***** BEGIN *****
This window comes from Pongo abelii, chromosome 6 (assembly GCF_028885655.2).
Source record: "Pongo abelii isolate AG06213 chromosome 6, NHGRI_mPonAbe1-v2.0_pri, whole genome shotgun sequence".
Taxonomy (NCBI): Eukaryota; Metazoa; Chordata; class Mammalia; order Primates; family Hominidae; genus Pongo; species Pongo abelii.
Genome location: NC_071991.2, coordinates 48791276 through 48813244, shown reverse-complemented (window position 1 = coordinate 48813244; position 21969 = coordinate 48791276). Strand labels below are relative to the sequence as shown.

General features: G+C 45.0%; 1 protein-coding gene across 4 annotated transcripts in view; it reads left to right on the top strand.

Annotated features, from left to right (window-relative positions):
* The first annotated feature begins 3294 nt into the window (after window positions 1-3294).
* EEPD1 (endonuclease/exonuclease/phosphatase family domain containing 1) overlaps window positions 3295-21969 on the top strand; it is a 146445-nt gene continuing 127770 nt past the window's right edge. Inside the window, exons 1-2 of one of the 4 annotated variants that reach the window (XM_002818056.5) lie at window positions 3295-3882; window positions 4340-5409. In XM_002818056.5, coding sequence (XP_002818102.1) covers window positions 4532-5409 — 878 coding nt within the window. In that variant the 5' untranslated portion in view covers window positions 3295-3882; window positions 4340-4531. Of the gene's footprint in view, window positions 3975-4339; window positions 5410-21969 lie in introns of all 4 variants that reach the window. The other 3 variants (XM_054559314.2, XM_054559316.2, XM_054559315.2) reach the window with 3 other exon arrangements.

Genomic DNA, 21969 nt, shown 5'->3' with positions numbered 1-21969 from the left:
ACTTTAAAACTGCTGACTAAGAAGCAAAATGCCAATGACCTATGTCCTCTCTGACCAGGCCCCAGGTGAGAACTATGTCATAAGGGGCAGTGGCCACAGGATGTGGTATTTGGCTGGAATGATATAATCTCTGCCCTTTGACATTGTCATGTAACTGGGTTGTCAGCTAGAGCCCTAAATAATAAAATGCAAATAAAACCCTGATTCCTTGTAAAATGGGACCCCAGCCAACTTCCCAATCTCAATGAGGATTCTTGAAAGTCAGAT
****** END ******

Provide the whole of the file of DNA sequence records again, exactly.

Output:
This window comes from Pongo abelii, chromosome 6 (assembly GCF_028885655.2).
Source record: "Pongo abelii isolate AG06213 chromosome 6, NHGRI_mPonAbe1-v2.0_pri, whole genome shotgun sequence".
Taxonomy (NCBI): Eukaryota; Metazoa; Chordata; class Mammalia; order Primates; family Hominidae; genus Pongo; species Pongo abelii.
Genome location: NC_071991.2, coordinates 48791276 through 48813244, shown reverse-complemented (window position 1 = coordinate 48813244; position 21969 = coordinate 48791276). Strand labels below are relative to the sequence as shown.

General features: G+C 45.0%; 1 protein-coding gene across 4 annotated transcripts in view; it reads left to right on the top strand.

Annotated features, from left to right (window-relative positions):
* The first annotated feature begins 3294 nt into the window (after window positions 1-3294).
* EEPD1 (endonuclease/exonuclease/phosphatase family domain containing 1) overlaps window positions 3295-21969 on the top strand; it is a 146445-nt gene continuing 127770 nt past the window's right edge. Inside the window, exons 1-2 of one of the 4 annotated variants that reach the window (XM_002818056.5) lie at window positions 3295-3882; window positions 4340-5409. In XM_002818056.5, coding sequence (XP_002818102.1) covers window positions 4532-5409 — 878 coding nt within the window. In that variant the 5' untranslated portion in view covers window positions 3295-3882; window positions 4340-4531. Of the gene's footprint in view, window positions 3975-4339; window positions 5410-21969 lie in introns of all 4 variants that reach the window. The other 3 variants (XM_054559314.2, XM_054559316.2, XM_054559315.2) reach the window with 3 other exon arrangements.

Genomic DNA, 21969 nt, shown 5'->3' with positions numbered 1-21969 from the left:
ACTTTAAAACTGCTGACTAAGAAGCAAAATGCCAATGACCTATGTCCTCTCTGACCAGGCCCCAGGTGAGAACTATGTCATAAGGGGCAGTGGCCACAGGATGTGGTATTTGGCTGGAATGATATAATCTCTGCCCTTTGACATTGTCATGTAACTGGGTTGTCAGCTAGAGCCCTAAATAATAAAATGCAAATAAAACCCTGATTCCTTGTAAAATGGGACCCCAGCCAACTTCCCAATCTCAATGAGGATTCTTGAAAGTCAGAT